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'For once they can compete with the world'

Pilrig Park Special School in Edinburgh is using theatre arts as a medium for education. Not only are pupils celebrating the curriculum; they are being celebrated too

Pilrig Park Special School in Edinburgh is using theatre arts as a medium for education. Not only are pupils celebrating the curriculum; they are being celebrated too

At the risk of sounding like a pub quiz: how and when did Pilrig Park Special School do better than the great Pavarotti? Answer: they got a standing ovation after a performance in the Edinburgh Festival Theatre.

The school was back on stage there this month, for the fourth year in a row, but the singing and dancing had an undertone of regret, because Joyce Mudie OBE, the headteacher, was retiring.

It was her "vision" - her depute, Ellen Muir, uses the word of her unaffectedly - that made theatre arts into one of the transforming forces in the school. Curiously, it was never one of Mrs Mudie's intentions; her preference has always been to make science the framework for learning. But that took second place to encouraging people to develop their strengths and skills, and this includes her staff as much as her pupils. When she came to Pilrig she found her PE teacher "had an absolute gift as a choreographer".

They started small, with dance groups putting on shows wherever they could. The performances grew. They painted one end of their all-purpose school-hall black, and hired tiered seating.

"I realised that theatre arts was an amazing medium for education," says Mrs Mudie. "It builds teams. You are creative and at the same time learn to carry out instructions. You work towards an end product. There is an audience, which tells you how successful you have been. Above all, I wanted the children to have ownership of their learning."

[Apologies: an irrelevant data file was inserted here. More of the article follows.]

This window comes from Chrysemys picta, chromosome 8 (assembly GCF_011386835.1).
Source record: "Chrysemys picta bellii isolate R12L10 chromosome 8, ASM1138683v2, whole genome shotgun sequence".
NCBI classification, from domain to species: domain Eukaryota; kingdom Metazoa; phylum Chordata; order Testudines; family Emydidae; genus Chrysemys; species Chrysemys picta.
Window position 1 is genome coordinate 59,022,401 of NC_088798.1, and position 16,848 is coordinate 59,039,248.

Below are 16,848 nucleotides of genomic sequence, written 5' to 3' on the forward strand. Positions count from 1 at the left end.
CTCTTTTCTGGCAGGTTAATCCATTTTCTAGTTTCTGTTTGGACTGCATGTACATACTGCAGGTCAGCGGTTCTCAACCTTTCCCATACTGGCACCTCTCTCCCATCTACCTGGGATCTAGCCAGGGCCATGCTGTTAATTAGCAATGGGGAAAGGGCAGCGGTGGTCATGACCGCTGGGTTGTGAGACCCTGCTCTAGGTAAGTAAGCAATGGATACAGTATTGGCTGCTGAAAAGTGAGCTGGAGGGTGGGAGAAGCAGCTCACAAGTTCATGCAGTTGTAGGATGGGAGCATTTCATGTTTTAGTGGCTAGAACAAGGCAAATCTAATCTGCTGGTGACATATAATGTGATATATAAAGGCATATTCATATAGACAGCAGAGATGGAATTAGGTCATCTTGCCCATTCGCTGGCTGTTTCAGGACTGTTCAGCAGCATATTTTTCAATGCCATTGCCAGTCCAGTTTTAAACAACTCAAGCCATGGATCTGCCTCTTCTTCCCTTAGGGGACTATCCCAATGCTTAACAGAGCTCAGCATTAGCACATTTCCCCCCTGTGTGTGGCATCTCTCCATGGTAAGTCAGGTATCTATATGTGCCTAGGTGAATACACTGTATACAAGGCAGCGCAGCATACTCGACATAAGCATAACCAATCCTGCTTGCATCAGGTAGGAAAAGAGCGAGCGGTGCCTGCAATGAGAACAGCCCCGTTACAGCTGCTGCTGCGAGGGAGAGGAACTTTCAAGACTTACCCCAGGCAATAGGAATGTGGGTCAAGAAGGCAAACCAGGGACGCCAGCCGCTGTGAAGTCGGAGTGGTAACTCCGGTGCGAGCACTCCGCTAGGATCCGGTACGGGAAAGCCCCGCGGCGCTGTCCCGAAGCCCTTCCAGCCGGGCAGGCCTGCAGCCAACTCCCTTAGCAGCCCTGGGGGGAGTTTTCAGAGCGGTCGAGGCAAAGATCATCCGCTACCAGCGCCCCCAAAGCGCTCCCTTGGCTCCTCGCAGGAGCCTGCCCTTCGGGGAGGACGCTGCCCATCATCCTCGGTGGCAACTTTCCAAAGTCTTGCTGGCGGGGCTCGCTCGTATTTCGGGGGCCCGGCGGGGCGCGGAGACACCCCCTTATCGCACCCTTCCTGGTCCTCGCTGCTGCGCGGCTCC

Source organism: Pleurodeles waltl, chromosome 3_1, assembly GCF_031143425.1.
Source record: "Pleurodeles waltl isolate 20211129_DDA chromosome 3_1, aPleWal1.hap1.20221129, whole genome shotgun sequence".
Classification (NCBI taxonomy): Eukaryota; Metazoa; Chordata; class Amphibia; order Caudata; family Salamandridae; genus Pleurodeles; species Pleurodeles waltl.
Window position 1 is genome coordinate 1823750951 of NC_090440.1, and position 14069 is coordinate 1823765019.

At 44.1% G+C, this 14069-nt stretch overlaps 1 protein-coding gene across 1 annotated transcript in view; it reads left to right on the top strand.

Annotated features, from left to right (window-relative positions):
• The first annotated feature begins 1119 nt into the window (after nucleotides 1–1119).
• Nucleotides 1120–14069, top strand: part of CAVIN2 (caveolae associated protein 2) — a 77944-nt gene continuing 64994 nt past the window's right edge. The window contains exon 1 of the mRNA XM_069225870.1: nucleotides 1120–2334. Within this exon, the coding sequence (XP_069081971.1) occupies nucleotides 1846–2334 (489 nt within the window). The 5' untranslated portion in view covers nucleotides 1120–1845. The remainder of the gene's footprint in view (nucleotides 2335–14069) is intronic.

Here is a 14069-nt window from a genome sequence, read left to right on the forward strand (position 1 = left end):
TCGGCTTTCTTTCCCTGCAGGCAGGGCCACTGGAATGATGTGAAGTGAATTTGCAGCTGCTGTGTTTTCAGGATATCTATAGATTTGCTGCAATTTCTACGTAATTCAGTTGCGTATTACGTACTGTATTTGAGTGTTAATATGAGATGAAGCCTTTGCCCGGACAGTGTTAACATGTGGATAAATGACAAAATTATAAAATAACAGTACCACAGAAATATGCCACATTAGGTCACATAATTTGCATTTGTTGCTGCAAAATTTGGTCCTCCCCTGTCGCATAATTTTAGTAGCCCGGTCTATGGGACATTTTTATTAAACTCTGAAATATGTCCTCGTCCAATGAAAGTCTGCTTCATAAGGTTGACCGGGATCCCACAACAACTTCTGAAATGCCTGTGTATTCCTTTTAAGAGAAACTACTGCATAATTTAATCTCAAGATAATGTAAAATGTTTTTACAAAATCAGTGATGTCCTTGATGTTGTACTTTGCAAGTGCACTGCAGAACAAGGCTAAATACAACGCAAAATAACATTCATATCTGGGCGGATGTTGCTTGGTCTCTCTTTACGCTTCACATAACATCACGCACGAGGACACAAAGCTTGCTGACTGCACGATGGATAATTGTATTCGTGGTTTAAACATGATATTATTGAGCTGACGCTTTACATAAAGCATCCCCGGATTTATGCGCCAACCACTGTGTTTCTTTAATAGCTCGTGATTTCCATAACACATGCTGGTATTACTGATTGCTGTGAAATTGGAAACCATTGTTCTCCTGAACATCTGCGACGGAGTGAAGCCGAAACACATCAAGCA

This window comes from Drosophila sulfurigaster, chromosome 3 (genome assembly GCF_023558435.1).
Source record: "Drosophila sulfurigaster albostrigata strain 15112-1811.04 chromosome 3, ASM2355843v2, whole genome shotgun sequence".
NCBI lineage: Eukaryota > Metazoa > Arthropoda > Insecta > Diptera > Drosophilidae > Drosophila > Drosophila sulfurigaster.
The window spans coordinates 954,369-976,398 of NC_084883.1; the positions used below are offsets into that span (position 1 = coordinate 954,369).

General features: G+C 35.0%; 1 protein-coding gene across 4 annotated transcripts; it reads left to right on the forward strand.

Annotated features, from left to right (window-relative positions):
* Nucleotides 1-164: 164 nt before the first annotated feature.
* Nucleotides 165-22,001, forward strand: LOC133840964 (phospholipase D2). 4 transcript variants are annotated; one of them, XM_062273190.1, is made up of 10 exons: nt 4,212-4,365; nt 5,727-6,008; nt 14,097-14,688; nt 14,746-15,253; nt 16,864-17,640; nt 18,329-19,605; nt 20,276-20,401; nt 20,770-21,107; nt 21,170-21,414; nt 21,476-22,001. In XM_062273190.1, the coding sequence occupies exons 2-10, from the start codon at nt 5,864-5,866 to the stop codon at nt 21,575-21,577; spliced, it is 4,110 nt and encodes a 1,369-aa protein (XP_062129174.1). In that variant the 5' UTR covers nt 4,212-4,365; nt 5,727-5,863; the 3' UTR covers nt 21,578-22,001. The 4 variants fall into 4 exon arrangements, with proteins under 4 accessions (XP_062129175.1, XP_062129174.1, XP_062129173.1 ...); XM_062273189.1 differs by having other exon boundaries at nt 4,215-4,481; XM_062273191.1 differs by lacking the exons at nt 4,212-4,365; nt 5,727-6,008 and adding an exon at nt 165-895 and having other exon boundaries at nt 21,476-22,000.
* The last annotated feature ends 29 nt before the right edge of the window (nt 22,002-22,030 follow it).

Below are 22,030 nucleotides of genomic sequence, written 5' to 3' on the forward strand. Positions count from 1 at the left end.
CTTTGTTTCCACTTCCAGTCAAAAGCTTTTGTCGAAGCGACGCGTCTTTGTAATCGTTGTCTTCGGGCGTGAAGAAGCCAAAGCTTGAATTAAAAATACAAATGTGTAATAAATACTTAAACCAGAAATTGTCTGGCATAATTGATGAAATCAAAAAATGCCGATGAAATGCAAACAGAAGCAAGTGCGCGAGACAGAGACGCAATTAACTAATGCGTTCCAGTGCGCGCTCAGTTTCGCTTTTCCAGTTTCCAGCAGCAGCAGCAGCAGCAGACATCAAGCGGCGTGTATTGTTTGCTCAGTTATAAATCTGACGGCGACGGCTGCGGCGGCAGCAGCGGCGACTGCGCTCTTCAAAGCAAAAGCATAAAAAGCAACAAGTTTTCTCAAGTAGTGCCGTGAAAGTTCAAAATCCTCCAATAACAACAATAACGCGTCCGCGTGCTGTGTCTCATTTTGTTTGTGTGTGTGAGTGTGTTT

Soon theatre arts were pervading the curriculum, involving almost everybody on the premises. Mrs Mudie's new timetabling devoted Wednesday afternoons to the preparation, and the audiences were getting bigger. Another venue was needed, and she took the problem "upstairs" to Stevie Manning at Edinburgh's children and families department and Mary McGookin, head of the council's arts unit.

"I was expecting a church hall. When Mary McGookin suggested the Festival Theatre, I was blown away," says Mrs Mudie. "But she could see where we were going. With the bigger stage, we could really expand. We had always had the staff on stage with the children, but now we are able to bring in other adult groups, students from the university, former pupils and colleagues in other schools."

Ellen Muir, the PE teacher all those years ago, is now the depute, and the "onlie begetter" of these spectaculars. Anyone expecting to find a theatre arts "luvvie" will be sorely disappointed. She is adamant that the learning curriculum is the road she travels, and theatre arts, as far as she is concerned, just happen to be the most useful mode of transport.

"What we do on the stage is not theatre arts," she says. "It is a celebration of the curriculum. It's what we do every week of the year. There are no extras."

She chuckles when I ask about A Curriculum for Excellence. "Creative and innovative learning? We've been doing that for 10 years. All I do is turn up in September with an idea: the children take it on from there."

People ask her if theatre arts are going to be useful. "I tell them, I see children in the maths class struggling to count plastic money. When they are challenged to buy material for the costumes, it means something, it makes sense to them. They will take the measurements and cost the fabric. Children with real reading difficulties are visual learners; in September, they are story-boarding the scenario.

"What we do in the theatre is work experience. The children who work as ushers have to work the whole evening. The discipline is to stay there, after 10 pm if necessary, until the job is finished. And we don't push the children on stage. If they can't cue themselves, what have we taught them? Children who can't sequence to read can sequence 12 or 14 pieces of stage work. Maybe it's the repetition; maybe the music helps. But it is contextualised in their lives, it is what they do, and for once they are able to compete with the world."

At their latest performance, the depute had a special tribute to her departing boss. It was a well-kept secret but it involved a newly-written song, the 60 voices of the Edinburgh Schools Gospel Choir and 90 dancers on stage. And another standing ovation.

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